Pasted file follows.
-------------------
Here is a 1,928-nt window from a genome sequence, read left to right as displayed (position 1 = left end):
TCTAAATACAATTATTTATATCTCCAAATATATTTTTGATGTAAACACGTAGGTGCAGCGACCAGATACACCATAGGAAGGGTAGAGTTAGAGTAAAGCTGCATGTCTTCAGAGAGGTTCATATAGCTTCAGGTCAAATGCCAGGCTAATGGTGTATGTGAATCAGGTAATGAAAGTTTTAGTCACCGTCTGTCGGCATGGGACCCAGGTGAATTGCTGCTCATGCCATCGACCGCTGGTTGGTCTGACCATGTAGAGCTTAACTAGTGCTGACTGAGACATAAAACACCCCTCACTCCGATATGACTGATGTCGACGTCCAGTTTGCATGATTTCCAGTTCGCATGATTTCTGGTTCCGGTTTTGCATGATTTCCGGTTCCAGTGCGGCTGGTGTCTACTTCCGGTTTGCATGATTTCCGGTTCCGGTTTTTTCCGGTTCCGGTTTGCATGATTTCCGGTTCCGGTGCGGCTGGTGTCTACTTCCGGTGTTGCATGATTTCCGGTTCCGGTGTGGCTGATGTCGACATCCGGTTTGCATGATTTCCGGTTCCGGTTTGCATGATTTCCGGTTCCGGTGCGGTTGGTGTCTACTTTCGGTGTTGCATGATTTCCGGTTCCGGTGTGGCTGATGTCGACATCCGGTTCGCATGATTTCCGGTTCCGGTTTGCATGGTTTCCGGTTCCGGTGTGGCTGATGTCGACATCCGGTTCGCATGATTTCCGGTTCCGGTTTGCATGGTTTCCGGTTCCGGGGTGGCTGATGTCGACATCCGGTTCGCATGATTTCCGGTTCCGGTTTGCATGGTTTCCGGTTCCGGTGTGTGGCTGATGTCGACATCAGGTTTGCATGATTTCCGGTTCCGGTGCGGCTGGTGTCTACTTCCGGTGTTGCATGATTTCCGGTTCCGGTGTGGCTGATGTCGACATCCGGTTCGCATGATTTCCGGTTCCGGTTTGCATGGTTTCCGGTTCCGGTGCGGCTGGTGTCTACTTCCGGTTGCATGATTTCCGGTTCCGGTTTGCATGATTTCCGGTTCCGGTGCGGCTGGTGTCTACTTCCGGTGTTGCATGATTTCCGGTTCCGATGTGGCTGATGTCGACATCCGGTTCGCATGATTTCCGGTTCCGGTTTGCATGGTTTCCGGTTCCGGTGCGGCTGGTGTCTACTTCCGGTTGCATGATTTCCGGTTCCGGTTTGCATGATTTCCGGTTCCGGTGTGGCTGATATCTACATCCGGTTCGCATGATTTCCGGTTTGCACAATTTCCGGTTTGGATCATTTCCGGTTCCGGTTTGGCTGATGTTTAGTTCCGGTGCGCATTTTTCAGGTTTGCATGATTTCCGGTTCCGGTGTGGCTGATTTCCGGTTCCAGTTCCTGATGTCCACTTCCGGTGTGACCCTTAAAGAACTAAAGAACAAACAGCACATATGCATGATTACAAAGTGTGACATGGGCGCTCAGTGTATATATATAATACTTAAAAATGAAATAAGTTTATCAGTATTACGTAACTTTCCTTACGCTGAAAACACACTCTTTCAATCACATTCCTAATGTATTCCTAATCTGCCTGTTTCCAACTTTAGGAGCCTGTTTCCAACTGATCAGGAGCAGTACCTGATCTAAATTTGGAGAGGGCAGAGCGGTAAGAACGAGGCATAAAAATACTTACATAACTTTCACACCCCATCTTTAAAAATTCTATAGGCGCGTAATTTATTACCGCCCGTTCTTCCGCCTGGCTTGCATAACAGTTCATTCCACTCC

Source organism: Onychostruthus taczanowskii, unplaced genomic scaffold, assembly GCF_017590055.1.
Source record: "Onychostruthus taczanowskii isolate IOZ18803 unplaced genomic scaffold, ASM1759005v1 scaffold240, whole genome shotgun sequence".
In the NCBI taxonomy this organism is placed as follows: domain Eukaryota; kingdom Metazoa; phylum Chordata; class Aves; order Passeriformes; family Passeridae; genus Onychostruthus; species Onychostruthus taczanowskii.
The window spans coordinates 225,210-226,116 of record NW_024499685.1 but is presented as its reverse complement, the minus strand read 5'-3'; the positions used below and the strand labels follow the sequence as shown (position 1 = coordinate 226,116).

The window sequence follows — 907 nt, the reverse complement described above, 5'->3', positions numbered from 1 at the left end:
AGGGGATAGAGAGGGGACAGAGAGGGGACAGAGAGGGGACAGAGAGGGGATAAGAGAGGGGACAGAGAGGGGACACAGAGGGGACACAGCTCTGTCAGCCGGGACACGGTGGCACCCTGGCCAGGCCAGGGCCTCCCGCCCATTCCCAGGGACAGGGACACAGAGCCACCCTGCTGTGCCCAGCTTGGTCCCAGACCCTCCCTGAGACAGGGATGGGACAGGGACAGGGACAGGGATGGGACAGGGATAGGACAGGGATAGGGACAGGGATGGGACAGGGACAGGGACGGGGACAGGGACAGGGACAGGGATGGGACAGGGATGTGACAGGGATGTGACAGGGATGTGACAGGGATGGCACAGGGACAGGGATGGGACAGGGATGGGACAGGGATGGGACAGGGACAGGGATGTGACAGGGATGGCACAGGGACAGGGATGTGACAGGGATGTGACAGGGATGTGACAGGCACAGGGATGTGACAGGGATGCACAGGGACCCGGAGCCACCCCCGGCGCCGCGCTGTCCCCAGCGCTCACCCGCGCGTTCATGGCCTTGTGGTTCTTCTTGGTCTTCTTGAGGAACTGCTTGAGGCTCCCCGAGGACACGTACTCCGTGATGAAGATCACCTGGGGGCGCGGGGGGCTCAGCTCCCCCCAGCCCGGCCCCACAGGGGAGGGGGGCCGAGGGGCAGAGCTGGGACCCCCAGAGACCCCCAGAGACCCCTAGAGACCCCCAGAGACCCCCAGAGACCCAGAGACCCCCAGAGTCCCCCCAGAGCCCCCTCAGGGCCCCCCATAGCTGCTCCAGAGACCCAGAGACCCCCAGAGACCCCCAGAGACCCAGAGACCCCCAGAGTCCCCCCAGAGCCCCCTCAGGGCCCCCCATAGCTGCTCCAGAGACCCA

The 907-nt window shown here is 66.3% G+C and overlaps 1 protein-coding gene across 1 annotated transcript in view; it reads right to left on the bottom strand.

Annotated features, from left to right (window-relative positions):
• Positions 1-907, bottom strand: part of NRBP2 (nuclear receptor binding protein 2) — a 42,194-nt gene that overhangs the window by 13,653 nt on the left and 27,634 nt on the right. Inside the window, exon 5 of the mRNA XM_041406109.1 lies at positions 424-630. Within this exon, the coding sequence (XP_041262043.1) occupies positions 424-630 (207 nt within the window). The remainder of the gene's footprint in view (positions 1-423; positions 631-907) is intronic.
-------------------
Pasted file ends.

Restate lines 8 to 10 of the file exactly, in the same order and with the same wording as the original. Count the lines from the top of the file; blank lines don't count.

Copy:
AGGGGATAGAGAGGGGACAGAGAGGGGACAGAGAGGGGACAGAGAGGGGATAAGAGAGGGGACAGAGAGGGGACACAGAGGGGACACAGCTCTGTCAGCCGGGACACGGTGGCACCCTGGCCAGGCCAGGGCCTCCCGCCCATTCCCAGGGACAGGGACACAGAGCCACCCTGCTGTGCCCAGCTTGGTCCCAGACCCTCCCTGAGACAGGGATGGGACAGGGACAGGGACAGGGATGGGACAGGGATAGGACAGGGATAGGGACAGGGATGGGACAGGGACAGGGACGGGGACAGGGACAGGGACAGGGATGGGACAGGGATGTGACAGGGATGTGACAGGGATGTGACAGGGATGGCACAGGGACAGGGATGGGACAGGGATGGGACAGGGATGGGACAGGGACAGGGATGTGACAGGGATGGCACAGGGACAGGGATGTGACAGGGATGTGACAGGGATGTGACAGGCACAGGGATGTGACAGGGATGCACAGGGACCCGGAGCCACCCCCGGCGCCGCGCTGTCCCCAGCGCTCACCCGCGCGTTCATGGCCTTGTGGTTCTTCTTGGTCTTCTTGAGGAACTGCTTGAGGCTCCCCGAGGACACGTACTCCGTGATGAAGATCACCTGGGGGCGCGGGGGGCTCAGCTCCCCCCAGCCCGGCCCCACAGGGGAGGGGGGCCGAGGGGCAGAGCTGGGACCCCCAGAGACCCCCAGAGACCCCTAGAGACCCCCAGAGACCCCCAGAGACCCAGAGACCCCCAGAGTCCCCCCAGAGCCCCCTCAGGGCCCCCCATAGCTGCTCCAGAGACCCAGAGACCCCCAGAGACCCCCAGAGACCCAGAGACCCCCAGAGTCCCCCCAGAGCCCCCTCAGGGCCCCCCATAGCTGCTCCAGAGACCCA

The 907-nt window shown here is 66.3% G+C and overlaps 1 protein-coding gene across 1 annotated transcript in view; it reads right to left on the bottom strand.

Annotated features, from left to right (window-relative positions):